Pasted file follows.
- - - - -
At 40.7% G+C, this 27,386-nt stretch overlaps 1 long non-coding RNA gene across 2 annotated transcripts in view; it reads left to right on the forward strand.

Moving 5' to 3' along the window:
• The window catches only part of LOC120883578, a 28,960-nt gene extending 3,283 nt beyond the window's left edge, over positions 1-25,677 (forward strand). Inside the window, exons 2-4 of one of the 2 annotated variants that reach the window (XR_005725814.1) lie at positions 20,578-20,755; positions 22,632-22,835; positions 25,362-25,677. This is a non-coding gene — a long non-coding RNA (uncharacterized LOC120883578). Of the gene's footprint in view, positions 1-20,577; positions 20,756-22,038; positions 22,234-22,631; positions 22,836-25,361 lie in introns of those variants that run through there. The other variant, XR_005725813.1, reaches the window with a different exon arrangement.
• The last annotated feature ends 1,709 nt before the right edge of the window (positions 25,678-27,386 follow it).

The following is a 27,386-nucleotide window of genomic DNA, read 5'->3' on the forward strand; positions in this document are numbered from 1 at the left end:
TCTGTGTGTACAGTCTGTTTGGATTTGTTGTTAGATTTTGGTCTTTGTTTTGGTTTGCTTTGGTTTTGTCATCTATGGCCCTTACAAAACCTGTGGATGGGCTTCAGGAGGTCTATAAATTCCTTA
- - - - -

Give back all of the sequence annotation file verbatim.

At 40.7% G+C, this 27,386-nt stretch overlaps 1 long non-coding RNA gene across 2 annotated transcripts in view; it reads left to right on the forward strand.

Moving 5' to 3' along the window:
• The window catches only part of LOC120883578, a 28,960-nt gene extending 3,283 nt beyond the window's left edge, over positions 1-25,677 (forward strand). Inside the window, exons 2-4 of one of the 2 annotated variants that reach the window (XR_005725814.1) lie at positions 20,578-20,755; positions 22,632-22,835; positions 25,362-25,677. This is a non-coding gene — a long non-coding RNA (uncharacterized LOC120883578). Of the gene's footprint in view, positions 1-20,577; positions 20,756-22,038; positions 22,234-22,631; positions 22,836-25,361 lie in introns of those variants that run through there. The other variant, XR_005725813.1, reaches the window with a different exon arrangement.
• The last annotated feature ends 1,709 nt before the right edge of the window (positions 25,678-27,386 follow it).

The following is a 27,386-nucleotide window of genomic DNA, read 5'->3' on the forward strand; positions in this document are numbered from 1 at the left end:
TCTGTGTGTACAGTCTGTTTGGATTTGTTGTTAGATTTTGGTCTTTGTTTTGGTTTGCTTTGGTTTTGTCATCTATGGCCCTTACAAAACCTGTGGATGGGCTTCAGGAGGTCTATAAATTCCTTA